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Venezuelan President Nicolas Maduro meets with UN chief Ban Ki-moon at the United Nations headquarters in New York on July 28, 2015.
The United States imposed sanctions on Venezuela’s development bank Bandes, a day after the Trump administration warned there would be consequences for the arrest of opposition leader Juan Guaido’s top aide.
The U.S. Treasury said it was slapping the sanctions on the Banco de Desarrollo Economico y Social de Venezuela, including its subsidiaries in Uruguay and Bolivia.
“(President Nicolas) Maduro and his enablers have distorted the original purpose of the bank … as part of a desperate attempt to hold onto power,” U.S. Treasury Secretary Steven Mnuchin said in a statement announcing the action.
Guaido, who invoked the constitution to assume the interim presidency in January, has accused Bandes of being used by officials of Maduro’s government to steal funds.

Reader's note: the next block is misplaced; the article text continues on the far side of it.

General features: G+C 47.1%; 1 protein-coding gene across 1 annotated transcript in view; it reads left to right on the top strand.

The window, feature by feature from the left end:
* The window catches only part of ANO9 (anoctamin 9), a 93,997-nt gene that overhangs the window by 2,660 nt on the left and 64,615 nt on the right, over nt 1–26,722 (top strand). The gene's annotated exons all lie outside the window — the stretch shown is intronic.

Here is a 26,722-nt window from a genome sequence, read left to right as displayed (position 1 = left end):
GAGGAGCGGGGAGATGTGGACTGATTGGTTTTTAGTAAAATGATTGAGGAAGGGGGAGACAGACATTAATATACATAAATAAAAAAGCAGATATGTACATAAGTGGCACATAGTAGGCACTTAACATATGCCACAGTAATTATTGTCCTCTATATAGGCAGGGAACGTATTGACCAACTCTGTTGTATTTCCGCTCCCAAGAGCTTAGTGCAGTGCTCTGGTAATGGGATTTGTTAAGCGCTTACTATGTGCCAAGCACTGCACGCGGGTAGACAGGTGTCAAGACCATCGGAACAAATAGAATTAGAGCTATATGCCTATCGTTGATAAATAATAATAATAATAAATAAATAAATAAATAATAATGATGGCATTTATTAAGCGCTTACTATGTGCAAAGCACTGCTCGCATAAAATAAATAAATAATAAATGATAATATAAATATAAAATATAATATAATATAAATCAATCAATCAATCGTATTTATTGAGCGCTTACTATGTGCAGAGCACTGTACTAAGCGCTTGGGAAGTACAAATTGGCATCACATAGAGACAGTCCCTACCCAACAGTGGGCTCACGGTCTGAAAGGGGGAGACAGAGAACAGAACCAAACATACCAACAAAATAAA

The U.S. Treasury said Maduro tried to move $1 billion out of Venezuela through Banco Bandes Uruguay in early 2019.
Bandes has received billions of dollars over the past decade from the China Development Bank, in exchange for oil, which the Venezuelan government used to fund infrastructure projects.
The sanctions freeze assets belonging to the bank and its subsidiaries, and prevent U.S. citizens from any dealings with Bandes.
The announcement comes after Venezuelan authorities detained Guaido’s chief of staff, Roberto Marrero, on Thursday in a pre-dawn raid, sparking vows of reprisals from the United States, which backs Guaido.